American Telephone & Telegraph Co., in its first major unregulated business venture, announced plans yesterday to set up a separate subsidiary for its mass marketing of computer processing services.

With initial assets of $59 million, the new firm would be an instant giant in its field. It plans to offer its first service--an innovative communications network to enable incompatible computers to talk with one another--as early as next June.

This Advanced Communications Service (ACS) was revealed in a long-awaited filing before the Federal Communications Commission in which AT&T formally announced its intentions to set up a fully separate subsidiary--known as "Baby Bell" in communications circles--to market ACS and other unregulated services.

However, AT&T said it planned to begin the subsidiary's operations no later than June 1, 1982, several months earlier than many communications experts and government officials had expected. AT&T Vice President James R. Billingsley asked the FCC to speed up its 180-day approval process for setting up the new subsidiary "to make (ACS) available as soon as possible."

AT&T said the subsidiary is in direct response to an earlier FCC order that directed AT&T to set up a completely separate affiliate to market data processing services, computer terminals, telephone equipment and other telecommunication services now being offered by a growing number of AT&T's competitors.

Under the FCC order, known as Computer II, that subsidiary was not required until Jan. 1, 1983. And even though Comupter II is being challenged in the U.S. Court of Appeals here, AT&T decided to go ahead and set up the subsidiary to begin offering its first data-processing service.

"Competition is rapidly growing, and if we are to share in this competitive market, we simply have to get moving," AT&T's spokesman Pic Wagner said. Wagner also noted that as presently drawn, the subsidiary and its ACS service does not conflict with legislation recently passed by the Senate to restructure AT&T.

The ACS service, which would not be subject to any FCC scrutiny, will facilitate the transmission of computerized data by allowing otherwise incompatible terminals to speak with one another. Customers will call a special service point within the Bell System network to obtain access to this network, which, among other things, will store and transport data as well as manage data communications networks.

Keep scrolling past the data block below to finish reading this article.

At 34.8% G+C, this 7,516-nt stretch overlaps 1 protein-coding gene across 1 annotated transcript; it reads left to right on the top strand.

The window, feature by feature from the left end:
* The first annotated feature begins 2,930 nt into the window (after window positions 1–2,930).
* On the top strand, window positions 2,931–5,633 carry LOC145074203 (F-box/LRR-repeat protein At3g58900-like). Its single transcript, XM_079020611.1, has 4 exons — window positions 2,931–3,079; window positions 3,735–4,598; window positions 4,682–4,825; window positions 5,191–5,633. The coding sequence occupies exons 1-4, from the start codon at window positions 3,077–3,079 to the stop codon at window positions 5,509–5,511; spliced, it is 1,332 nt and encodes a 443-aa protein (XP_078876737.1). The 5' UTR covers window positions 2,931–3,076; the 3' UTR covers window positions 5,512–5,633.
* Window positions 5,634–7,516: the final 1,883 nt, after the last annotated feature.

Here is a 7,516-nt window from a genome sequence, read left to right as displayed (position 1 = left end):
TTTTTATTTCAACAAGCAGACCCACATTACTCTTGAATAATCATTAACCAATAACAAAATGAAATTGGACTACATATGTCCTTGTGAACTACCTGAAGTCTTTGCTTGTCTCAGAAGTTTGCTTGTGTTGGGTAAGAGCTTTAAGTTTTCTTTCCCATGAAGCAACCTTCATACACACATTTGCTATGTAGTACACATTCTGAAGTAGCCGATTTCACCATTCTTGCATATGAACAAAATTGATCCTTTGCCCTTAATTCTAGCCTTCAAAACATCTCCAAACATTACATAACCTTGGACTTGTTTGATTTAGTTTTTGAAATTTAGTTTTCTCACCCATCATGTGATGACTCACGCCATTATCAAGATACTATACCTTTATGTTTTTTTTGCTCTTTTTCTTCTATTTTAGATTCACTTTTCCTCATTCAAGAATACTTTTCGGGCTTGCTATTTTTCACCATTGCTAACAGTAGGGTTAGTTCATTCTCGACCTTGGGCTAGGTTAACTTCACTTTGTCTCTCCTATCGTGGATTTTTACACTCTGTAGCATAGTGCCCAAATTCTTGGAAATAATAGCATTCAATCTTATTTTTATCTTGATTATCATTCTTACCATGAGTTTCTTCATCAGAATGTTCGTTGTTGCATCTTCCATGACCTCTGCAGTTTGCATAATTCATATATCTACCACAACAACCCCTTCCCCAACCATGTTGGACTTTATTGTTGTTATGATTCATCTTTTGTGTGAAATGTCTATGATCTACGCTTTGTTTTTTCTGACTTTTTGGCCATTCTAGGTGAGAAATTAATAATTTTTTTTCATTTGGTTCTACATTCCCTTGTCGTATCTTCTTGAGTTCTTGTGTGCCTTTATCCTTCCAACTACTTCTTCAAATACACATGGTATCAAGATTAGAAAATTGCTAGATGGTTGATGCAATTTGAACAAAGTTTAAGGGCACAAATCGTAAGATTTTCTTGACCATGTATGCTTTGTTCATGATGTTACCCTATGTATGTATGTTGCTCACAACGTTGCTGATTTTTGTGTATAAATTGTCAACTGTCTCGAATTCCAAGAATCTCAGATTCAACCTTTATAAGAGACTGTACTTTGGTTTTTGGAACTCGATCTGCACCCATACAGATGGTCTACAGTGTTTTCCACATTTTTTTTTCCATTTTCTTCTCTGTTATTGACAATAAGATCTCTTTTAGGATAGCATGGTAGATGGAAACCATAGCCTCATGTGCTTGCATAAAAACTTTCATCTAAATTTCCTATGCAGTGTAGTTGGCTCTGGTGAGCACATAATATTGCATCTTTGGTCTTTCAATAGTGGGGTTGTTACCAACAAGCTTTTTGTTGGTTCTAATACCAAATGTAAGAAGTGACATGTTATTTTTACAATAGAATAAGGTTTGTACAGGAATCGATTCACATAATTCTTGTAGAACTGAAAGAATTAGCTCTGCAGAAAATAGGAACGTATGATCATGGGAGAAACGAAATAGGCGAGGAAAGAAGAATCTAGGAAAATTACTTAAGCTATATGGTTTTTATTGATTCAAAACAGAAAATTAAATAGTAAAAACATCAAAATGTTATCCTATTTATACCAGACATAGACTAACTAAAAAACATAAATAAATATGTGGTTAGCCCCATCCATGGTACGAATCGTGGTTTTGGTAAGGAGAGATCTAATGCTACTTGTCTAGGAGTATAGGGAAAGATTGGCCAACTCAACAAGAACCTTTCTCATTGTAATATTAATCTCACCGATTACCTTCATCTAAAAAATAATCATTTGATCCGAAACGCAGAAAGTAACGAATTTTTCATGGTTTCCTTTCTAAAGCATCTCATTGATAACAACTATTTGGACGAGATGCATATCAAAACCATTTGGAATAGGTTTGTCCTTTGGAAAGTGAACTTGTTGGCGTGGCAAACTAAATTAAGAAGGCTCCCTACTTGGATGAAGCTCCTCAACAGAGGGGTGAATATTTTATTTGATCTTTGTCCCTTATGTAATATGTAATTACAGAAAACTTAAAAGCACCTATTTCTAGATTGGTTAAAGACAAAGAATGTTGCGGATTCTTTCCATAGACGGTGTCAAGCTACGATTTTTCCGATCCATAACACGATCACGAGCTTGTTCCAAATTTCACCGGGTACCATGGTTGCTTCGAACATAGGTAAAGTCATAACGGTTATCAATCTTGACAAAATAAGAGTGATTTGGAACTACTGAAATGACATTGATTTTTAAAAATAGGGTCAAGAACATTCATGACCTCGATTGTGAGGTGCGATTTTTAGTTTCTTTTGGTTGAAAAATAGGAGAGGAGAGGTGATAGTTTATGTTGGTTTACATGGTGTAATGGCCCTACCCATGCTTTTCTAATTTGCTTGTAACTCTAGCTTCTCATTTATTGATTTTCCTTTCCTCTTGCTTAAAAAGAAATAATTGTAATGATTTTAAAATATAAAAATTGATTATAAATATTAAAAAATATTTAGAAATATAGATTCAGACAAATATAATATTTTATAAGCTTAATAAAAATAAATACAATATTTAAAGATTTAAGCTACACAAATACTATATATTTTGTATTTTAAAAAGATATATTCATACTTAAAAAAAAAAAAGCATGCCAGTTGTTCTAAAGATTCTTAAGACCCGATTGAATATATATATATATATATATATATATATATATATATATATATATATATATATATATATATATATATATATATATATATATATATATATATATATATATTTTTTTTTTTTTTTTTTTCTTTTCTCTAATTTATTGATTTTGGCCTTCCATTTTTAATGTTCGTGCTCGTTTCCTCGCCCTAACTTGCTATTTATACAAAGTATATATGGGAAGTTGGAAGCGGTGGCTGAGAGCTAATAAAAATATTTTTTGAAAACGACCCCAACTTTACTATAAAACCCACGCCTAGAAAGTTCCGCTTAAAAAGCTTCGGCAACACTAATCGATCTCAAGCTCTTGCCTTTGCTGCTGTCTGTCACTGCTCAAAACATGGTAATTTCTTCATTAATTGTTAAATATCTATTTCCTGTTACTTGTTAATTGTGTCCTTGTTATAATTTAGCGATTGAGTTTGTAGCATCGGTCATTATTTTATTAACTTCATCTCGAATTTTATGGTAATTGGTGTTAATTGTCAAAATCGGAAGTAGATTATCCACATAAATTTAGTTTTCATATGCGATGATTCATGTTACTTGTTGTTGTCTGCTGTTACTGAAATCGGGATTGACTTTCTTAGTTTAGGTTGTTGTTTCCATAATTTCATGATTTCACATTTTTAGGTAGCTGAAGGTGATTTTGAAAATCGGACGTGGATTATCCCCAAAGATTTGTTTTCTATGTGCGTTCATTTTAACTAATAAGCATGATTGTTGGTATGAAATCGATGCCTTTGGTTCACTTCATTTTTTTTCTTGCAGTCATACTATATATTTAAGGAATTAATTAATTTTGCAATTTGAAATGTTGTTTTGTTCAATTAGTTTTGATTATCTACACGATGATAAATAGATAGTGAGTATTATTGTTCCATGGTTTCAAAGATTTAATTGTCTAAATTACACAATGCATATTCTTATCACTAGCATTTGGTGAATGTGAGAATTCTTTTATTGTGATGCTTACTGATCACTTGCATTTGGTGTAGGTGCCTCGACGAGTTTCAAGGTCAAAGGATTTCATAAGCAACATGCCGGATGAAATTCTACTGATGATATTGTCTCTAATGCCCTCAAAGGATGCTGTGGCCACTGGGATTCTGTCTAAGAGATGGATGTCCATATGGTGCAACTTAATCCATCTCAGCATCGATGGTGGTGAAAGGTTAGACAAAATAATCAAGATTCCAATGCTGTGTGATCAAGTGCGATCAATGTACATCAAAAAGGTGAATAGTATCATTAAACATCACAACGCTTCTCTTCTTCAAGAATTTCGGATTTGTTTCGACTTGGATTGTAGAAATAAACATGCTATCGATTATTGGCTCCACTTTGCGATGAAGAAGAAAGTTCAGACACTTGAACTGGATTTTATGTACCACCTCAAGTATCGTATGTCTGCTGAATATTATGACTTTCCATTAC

Under the innovative scheme, travel agents may be able to make reservations for their customers for airline tickets, car rentals and hotel reservations all by computer--even though their terminals may not exactly correspond with those used by the large companies.

AT&T officials said the system will make it easier for companies to expand their existing data-communications networks because companies will no longer have to replace entire systems either to expand or to take account of new technology.

Several communications firms, including General Telephone & Electronics Corp., already offer similar services. But AT&T's entrance, with its relatively easy access to capital and its large network, could dwarf the services now being offered.

To set up ACS and the subsidiary, AT&T estimates it will spend $134 million--all to be borne by the shareholder, not the ratepayer. At the outset, the assets on the affiliate's balance sheet will include a $3 million short-term loan from the parent AT&T plus $56 million in physical assets that will be transferred from AT&T and its affiliates, such as processing equipment, leasehold equipment, furniture and fixtures, computers and laboratory equipment. In exchange for these assets, the subsidiary will issue shares of common stock, all of which ultimately will be owned by AT&T.

After the subsidiary is formed, AT&T estimates an additional $434 million in financing will be required. Ultimately, the subsidiary is expected to have assets of several billion dollars as AT&T transfers its telephone equipment to the subsidiary.

At the outset, the new firm will have about 850 employes, many of whom have been involved with the development of the new ACS service. The exact location of the subsidiary has not been determined, but AT&T is exploring several sites in New Jersey, where many other company offices are located.

The office space -- as well as the personnel -- will be completely separate from AT&T and its affiliates.